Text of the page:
Findings from my research suggest that Palestinian masculinity continues to be centered around the roles of ‘provider’ and ‘protector’ within the direct family and wider community. Local conflict resolution systems enhance this further by being reliant on men who have endured violence, such as imprisonment or torture. Through this, Palestinian male bodies are considered to provide an important link between violence inside and outside of domestic spaces. As Mitchell defines it, the family is the key arena of the patriarchy.[iii] Despite developments in the younger generations sharing duties inside and outside the home, the overall responsibility continues to lie on the Palestinian man. This is not always limited to the father of the family; I stayed with a family in Al-Khalil where the eldest son had a successful job, and his role as the economic provider ultimately altered the dynamics in the family space. I witnessed the rest of the family waiting on him in the same manner other families would the father, bringing him shisha, cooking him his favorite food, demonstrating the value of providing economically for the family. 

When Palestinian families live without formal political representation, the family becomes a key protector and form of social authority.[iv] Through the zoning of land and corruption of the Palestinian Authority (PA), structures of protection continue to be manipulated and dismantled to encourage lawlessness and ensure that the Palestinian population remains vulnerable to both the external enemy and internally constructed ‘enemy.’[v] Many of the fathers I interviewed detailed their personal methods of protecting the family and the safety of the home. Such efforts included banning the discussion of politics in this space and keeping their children inside when not at school to avoid involvement with resistance. However, after discussing these efforts, every interviewee reluctantly revealed their futility, as the occupation is a powerful force in the economic, political, and material construction of the home. Interestingly, I asked my interview participants what defines a Palestinian man, and the most referenced answers across all locations included: protecting the family (18), hiding their feelings, or remaining emotionally strong (8), and thinking about the future on behalf of their family (7). This is supportive of my theory that Palestinian hegemonic masculinity is claimed through performances of the ‘protector’ and ‘provider.’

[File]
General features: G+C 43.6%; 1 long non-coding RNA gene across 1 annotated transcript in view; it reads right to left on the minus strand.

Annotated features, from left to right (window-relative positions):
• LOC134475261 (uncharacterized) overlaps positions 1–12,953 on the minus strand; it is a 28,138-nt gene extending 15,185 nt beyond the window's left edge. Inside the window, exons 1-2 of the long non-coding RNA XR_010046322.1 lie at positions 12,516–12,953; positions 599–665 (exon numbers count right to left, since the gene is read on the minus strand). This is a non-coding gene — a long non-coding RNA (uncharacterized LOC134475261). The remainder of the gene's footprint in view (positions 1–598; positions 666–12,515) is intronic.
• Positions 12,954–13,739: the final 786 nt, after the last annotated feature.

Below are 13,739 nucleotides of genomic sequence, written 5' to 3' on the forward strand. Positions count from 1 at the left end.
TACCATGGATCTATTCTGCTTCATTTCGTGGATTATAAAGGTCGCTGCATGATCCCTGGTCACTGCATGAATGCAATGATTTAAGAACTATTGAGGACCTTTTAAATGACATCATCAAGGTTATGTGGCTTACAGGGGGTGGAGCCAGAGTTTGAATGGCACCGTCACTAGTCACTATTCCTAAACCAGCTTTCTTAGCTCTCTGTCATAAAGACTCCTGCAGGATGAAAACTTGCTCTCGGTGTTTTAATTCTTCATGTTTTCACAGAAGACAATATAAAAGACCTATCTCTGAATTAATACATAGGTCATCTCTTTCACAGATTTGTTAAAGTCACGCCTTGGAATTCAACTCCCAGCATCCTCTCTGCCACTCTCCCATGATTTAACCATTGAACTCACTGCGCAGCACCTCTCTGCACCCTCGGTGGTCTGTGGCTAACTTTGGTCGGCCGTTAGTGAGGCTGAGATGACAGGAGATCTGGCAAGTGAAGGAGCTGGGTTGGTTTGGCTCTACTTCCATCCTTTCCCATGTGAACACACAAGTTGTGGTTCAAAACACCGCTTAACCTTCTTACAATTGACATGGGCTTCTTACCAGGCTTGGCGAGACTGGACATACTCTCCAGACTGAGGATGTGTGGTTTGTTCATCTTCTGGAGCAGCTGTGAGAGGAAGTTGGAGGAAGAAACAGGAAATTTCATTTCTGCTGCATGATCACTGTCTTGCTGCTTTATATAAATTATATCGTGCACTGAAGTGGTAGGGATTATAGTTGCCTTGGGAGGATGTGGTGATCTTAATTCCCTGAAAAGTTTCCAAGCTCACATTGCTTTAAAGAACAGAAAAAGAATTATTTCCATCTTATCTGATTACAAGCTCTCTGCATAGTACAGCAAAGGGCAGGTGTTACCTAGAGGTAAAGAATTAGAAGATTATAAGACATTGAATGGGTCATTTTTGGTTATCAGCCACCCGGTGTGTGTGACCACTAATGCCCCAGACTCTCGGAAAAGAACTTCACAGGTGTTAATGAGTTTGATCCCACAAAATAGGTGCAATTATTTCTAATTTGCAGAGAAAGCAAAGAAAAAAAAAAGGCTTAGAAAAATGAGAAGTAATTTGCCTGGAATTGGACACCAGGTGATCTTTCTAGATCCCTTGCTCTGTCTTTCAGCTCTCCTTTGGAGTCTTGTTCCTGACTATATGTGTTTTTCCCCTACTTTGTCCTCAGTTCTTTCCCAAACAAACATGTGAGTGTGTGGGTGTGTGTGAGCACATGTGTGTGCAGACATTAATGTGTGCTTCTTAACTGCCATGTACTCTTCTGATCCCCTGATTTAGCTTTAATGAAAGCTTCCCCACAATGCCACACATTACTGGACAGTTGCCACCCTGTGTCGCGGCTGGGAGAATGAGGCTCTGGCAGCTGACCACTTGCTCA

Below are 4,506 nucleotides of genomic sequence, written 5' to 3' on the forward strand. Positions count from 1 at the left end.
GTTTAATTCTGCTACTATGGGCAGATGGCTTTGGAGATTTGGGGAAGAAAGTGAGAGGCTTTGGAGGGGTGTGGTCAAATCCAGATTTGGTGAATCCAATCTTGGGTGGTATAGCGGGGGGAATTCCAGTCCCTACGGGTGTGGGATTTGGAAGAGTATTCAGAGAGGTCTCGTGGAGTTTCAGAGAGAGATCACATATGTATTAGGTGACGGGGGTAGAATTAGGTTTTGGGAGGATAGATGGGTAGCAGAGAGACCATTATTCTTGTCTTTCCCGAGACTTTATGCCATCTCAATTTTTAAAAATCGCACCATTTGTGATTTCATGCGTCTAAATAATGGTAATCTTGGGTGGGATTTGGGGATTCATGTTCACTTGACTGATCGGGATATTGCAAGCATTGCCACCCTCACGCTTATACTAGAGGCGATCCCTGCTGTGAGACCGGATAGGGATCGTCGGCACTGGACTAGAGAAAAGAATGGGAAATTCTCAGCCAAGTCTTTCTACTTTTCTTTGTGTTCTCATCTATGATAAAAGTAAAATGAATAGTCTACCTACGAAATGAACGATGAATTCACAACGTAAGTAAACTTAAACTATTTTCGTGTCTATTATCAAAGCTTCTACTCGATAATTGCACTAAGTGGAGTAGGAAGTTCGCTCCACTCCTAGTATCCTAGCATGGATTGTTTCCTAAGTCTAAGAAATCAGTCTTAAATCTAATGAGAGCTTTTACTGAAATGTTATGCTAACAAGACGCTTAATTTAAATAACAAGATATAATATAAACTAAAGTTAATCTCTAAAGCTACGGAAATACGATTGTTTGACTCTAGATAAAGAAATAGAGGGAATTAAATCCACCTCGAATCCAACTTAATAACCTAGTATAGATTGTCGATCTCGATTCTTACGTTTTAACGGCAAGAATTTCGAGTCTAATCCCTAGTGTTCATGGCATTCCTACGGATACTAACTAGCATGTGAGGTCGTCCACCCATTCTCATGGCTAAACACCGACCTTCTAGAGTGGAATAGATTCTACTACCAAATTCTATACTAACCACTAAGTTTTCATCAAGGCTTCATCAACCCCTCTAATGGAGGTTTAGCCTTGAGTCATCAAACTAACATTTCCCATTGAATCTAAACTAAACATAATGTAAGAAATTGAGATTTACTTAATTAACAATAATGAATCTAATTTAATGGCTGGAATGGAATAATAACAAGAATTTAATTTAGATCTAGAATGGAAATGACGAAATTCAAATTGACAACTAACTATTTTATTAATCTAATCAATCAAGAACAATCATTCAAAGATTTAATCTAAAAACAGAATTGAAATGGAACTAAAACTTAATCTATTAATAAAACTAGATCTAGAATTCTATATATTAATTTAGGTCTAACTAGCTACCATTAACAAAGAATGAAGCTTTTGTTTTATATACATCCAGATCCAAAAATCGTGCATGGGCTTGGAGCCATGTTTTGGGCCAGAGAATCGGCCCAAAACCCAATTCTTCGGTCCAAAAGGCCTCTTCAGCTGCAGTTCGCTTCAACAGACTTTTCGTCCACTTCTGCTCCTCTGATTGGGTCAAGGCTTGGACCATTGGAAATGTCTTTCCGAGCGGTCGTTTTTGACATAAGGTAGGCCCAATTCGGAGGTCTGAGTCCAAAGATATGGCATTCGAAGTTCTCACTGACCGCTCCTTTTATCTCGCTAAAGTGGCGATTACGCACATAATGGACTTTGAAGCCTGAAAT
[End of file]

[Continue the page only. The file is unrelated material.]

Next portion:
The intrinsic link between the self-worth of men and their role in the family was emphasized to me in an interview with a 28-year-old male psychologist based in Ramallah, who uses art therapy to address trauma. It was particularly interesting to hear about the group therapy that he held for Palestinian men, especially as other organizations noted that men refused to use their services. The psychologist explained to me that when he asked, ‘Who are you?’ ‘Where do you want to go in life?,’ the men would respond through narratives of their family members. For example, one father responded about how his son attends university, and he hopes for him to travel abroad; the psychologist would point this deflection out and then ask them to connect their personal emotion. We discussed why this was a common response from men, in comparison to women who more openly referred to themselves. Firstly, the ongoing stigma associated with men’s mental health was noted as one of the largest factors. We also identified fatherhood as one of the most important aspects of a man’s self-worth. As the head of the family, fathers are ‘bestowed with an immense amount of respect and gender status in Palestinian society.’ This is particularly important in the context of an occupation where national identity and masculinity go hand-in-hand. To be a father, therefore, is to ensure the continuation of the Palestinian lineage; as ‘the mother was responsible for the reproduction of Palestinians until 1947, the rape [of the land as mother] disqualified her from this role. It is now fathers [i.e., paternity] who reproduce the nation.’[vi] Therefore, there is a tremendous psychological impact when men cannot fulfil this role. This was evident during my research as men often introduced themselves to me through their positionality as a father, showing photos of their children and expressing pride in their achievements. When asked about the impact of the occupation on their lives, the most dominant response was associated with ‘failed fatherhood’ and the humiliation they experienced of being unable to protect themselves and their family. Thus, the value of fatherhood holds the capacity to diminish men’s individuality.